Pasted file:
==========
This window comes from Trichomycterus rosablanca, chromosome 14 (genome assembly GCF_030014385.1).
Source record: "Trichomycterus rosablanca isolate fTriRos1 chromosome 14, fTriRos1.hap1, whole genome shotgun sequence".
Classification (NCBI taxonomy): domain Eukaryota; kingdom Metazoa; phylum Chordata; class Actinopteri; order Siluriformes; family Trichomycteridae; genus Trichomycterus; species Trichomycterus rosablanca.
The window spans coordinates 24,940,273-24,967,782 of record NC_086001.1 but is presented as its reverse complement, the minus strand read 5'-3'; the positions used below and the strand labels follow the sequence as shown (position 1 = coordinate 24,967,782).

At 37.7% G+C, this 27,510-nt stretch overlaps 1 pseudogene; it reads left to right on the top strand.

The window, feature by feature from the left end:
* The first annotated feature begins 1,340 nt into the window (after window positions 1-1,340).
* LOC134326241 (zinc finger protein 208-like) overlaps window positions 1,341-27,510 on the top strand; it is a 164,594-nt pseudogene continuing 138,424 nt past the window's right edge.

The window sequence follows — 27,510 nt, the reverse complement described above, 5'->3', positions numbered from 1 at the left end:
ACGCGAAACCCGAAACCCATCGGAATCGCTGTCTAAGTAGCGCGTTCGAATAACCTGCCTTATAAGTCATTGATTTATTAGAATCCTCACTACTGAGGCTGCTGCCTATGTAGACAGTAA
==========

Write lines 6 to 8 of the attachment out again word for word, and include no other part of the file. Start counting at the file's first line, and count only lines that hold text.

The window, feature by feature from the left end:
* The first annotated feature begins 1,340 nt into the window (after window positions 1-1,340).
* LOC134326241 (zinc finger protein 208-like) overlaps window positions 1,341-27,510 on the top strand; it is a 164,594-nt pseudogene continuing 138,424 nt past the window's right edge.